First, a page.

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‘Children of Eden’ review: Adam and Eve and Noah, too

Taneisha Corbin, center, as Noah's wife, with the

Taneisha Corbin, center, as Noah's wife, with the company of "Children of Eden" at Cultural Arts Playhouse in Syosset, through May 22. Credit: Abbey Slawitsky

WHAT “Children of Eden,” by Stephen Schwartz and John Caird

WHEN | WHERE 8 p.m. Fridays and Saturday, 3 p.m. Sundays through May 22, Cultural Arts Playhouse, 170 Michael Dr., Syosset

TICKETS $20-$25; 516-694-3330,

“And God said, Let us make man in our image. . . .”

— Genesis

Stephen Schwartz waited 20 years to bookend “Godspell,” the New Testament musical, with “Children of Eden,” based on the Old Testament Book of Genesis. Not surprisingly, hippie-pop “Godspell” was a greater commercial success than “Children of Eden,” which opened and closed on London’s West End in early 1991, never to reach Broadway. Some blamed it on the first Gulf War depressing ticket sales. More likely it’s the unappealing depiction of God, the Father, as a vengeful deity.

“Godspell,” which received a joyful resurrection at Theatre Three during Lent, contrasts spiritually with “Eden,” which opened during Passover at Cultural Arts Playhouse’s new Syosset home, performed by a large, exuberant cast, briskly codirected by Tony Frangipane and Diane Marmann.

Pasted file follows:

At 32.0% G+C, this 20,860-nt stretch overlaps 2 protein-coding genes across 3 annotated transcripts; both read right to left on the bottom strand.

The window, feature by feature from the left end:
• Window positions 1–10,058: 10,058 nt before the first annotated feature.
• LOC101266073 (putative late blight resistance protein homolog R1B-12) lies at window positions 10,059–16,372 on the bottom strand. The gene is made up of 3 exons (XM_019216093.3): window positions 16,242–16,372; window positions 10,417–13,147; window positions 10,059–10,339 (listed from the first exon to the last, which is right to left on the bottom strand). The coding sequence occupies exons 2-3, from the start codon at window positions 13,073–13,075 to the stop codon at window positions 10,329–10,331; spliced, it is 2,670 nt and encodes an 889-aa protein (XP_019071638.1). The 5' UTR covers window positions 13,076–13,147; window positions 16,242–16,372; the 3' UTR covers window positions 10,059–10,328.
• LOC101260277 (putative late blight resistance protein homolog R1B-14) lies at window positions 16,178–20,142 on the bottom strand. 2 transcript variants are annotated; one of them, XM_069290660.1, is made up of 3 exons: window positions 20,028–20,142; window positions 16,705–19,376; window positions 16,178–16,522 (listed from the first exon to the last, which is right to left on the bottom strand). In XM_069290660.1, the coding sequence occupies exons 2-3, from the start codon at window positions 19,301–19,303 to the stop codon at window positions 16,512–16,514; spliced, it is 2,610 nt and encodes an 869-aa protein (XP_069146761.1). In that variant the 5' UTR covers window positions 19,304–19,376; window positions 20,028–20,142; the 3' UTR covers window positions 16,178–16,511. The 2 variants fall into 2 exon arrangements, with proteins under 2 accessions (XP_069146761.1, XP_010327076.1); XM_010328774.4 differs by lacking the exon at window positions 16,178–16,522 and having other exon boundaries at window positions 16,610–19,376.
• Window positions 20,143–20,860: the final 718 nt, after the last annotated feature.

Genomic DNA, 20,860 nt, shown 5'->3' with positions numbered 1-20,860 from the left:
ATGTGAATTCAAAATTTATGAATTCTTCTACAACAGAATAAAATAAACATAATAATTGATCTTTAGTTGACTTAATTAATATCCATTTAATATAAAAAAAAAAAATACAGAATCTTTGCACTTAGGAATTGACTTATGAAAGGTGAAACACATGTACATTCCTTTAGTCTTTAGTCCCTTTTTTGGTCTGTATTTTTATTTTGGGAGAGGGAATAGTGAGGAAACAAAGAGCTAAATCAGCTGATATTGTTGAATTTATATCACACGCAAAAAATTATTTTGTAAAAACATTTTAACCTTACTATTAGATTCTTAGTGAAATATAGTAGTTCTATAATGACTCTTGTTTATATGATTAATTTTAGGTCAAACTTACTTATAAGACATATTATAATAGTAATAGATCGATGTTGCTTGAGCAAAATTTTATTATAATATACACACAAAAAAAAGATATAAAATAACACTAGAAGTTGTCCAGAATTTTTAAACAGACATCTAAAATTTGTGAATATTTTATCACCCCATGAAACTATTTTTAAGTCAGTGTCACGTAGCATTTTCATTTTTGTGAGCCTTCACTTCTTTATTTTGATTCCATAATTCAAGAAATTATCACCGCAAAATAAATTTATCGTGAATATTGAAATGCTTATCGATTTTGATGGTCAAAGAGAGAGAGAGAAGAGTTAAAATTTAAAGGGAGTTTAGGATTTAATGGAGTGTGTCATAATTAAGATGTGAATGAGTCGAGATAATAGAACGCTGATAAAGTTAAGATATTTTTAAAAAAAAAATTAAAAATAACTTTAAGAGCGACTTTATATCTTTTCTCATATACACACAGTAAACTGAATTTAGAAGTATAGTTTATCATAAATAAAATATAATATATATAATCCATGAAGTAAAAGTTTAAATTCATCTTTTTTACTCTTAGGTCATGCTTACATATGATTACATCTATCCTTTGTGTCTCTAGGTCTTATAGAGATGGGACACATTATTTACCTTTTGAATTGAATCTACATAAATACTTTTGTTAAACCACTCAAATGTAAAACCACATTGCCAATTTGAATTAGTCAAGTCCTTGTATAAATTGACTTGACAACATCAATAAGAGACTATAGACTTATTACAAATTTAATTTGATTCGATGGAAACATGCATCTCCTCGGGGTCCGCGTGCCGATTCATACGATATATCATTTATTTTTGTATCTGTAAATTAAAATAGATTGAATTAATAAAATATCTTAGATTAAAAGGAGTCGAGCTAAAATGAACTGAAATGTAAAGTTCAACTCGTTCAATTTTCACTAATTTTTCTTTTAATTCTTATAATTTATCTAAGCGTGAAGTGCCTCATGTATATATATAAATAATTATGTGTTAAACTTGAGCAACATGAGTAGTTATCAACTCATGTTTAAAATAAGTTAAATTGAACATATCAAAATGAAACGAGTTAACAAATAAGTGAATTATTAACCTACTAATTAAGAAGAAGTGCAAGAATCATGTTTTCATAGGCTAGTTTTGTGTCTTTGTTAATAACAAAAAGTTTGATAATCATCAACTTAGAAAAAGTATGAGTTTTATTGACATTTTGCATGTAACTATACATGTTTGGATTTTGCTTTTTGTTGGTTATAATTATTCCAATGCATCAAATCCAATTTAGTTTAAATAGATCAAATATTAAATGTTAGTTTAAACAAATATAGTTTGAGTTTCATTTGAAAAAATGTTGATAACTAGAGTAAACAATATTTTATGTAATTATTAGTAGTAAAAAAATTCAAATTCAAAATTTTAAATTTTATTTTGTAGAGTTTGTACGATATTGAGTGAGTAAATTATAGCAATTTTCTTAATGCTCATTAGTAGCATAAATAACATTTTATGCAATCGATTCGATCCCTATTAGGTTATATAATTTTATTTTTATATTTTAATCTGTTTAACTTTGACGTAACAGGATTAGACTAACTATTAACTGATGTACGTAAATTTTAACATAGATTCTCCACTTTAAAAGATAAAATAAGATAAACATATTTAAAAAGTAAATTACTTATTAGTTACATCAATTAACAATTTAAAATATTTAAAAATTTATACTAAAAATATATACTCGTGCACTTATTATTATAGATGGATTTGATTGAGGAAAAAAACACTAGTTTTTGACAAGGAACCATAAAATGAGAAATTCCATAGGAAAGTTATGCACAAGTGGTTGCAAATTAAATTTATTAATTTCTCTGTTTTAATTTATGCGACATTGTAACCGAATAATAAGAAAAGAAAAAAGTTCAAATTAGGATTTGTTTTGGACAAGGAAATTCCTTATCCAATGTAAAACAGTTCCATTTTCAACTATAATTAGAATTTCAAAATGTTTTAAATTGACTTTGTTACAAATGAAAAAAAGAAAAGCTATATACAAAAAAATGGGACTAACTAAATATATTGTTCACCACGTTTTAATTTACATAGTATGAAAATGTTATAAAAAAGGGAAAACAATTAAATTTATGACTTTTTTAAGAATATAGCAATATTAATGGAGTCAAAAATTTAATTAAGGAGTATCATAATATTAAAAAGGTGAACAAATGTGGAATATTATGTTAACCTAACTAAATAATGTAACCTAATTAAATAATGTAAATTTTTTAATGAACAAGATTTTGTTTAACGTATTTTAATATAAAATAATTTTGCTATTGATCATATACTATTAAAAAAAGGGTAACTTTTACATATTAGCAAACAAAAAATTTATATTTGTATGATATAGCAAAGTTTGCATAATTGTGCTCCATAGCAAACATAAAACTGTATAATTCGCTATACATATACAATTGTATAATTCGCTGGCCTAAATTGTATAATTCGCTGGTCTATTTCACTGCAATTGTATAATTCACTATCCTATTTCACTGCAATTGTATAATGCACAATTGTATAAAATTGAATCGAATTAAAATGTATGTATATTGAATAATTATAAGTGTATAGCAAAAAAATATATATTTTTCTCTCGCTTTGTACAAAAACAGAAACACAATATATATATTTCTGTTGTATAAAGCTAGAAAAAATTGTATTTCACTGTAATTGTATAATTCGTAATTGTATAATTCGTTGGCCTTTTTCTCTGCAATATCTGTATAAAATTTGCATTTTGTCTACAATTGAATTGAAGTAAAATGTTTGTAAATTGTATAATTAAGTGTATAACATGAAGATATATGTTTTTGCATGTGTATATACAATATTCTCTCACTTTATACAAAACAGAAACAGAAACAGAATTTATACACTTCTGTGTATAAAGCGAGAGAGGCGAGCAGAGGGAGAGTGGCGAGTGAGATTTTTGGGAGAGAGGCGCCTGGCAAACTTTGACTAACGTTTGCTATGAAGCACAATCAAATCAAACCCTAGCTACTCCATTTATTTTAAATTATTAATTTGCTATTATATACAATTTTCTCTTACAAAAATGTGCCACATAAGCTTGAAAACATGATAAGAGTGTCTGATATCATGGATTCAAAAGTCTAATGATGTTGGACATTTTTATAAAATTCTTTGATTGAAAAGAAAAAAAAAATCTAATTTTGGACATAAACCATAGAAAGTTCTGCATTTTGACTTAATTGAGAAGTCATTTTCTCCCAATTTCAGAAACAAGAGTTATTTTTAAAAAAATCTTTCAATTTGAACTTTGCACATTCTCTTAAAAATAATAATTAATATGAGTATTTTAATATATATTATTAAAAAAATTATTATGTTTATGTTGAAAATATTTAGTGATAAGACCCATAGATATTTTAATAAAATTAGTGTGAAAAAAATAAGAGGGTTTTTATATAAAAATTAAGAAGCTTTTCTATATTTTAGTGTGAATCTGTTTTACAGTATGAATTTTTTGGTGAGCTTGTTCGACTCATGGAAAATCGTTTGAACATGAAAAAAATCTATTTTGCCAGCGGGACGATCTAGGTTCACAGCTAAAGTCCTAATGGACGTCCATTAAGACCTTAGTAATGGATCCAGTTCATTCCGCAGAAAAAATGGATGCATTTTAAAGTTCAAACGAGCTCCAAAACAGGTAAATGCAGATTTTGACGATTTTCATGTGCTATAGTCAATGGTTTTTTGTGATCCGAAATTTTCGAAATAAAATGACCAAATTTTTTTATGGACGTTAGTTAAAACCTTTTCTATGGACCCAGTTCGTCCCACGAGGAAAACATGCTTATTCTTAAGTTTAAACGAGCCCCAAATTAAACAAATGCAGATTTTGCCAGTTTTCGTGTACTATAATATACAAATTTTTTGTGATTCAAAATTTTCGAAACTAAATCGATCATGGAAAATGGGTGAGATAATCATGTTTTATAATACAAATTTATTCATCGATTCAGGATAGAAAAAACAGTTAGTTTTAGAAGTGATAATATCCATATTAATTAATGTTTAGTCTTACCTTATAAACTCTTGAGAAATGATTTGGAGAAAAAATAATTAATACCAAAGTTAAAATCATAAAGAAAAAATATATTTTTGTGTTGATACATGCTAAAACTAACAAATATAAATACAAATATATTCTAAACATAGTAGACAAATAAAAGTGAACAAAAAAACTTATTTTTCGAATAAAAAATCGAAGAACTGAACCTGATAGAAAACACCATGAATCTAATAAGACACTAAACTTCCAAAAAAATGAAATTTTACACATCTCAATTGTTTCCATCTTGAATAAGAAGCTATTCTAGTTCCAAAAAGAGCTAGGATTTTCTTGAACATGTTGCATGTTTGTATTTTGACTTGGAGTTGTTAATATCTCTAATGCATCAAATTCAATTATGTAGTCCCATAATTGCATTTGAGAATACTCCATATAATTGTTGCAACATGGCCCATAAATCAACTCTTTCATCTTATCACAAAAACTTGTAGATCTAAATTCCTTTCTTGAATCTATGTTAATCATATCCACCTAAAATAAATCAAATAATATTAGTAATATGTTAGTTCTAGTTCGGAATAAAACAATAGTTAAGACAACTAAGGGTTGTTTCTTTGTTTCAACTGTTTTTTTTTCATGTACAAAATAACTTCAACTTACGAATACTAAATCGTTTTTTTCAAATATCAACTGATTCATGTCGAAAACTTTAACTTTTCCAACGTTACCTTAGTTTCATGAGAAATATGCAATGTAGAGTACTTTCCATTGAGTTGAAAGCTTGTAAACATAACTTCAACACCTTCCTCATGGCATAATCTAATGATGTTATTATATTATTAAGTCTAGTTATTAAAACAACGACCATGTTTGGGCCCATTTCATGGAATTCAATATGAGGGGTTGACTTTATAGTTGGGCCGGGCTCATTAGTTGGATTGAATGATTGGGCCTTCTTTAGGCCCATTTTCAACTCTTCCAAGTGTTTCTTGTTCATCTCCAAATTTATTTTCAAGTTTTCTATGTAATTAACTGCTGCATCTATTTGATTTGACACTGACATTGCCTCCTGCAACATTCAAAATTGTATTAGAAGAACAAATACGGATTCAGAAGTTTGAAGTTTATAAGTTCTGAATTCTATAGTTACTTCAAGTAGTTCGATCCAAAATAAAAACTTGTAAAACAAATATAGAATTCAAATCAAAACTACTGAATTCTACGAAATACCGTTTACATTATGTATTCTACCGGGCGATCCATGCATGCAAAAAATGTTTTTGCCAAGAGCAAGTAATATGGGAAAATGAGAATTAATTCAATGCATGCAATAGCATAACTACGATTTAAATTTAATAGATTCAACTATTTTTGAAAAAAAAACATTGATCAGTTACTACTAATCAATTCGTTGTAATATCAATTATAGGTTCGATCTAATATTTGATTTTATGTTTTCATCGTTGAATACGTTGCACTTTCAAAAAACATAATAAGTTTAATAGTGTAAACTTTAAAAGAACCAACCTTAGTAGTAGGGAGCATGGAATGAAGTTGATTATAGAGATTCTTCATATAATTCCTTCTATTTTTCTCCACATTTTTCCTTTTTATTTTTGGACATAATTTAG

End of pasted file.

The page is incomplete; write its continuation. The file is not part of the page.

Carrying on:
God arrived just before opening-night curtain with barely enough time to change into his tunic before the “Children of Eden” band led by Matt DeMaria struck the first chords of “Let There Be.” Bruce Grossman as God, addressed throughout as Father, strikes an authoritarian tone with rich notes embellished by video projections suggesting the beginning of time. Sturdy Danny Amy as Adam and willowy Ashley Nicastro as Eve make “Grateful Children” — dutiful Adam more so than Eve, who’s always asking why. Curiosity kills paradise when Eve bites into fruit from the Tree of Knowledge and God casts them into the wilderness. Adam will not forsake Eve even as God offers him a plea deal.

The begetting begins with rebellious Cain (Zack Aretakis as a bad-boy heartthrob with a ringing tenor) and obedient Abel (Warren Tierney). After Cain kills Abel, his descendants are cursed by the mark of his sin. To destroy their race, God brings on the Great Flood in Act II and commands Noah (beleaguered Amy) to build the Ark. His headstrong son (Aretakis) stows away his intended marked-by-Cain bride (Amanda Mac). Will she walk the plank or will Noah defy Father? Taneisha Corbin as Mrs. Noah responds with a rousing “Ain’t It Good?,”— filling the room with her voice, upstaging even God, who’s the one who learns a lesson in humility. What good is obedience if the child lacks the free will to disobey?

As any parent realizes sooner or later, kids will do their own thing. Back to the Garden? Not likely. Still, “Eden’s” time may be now.

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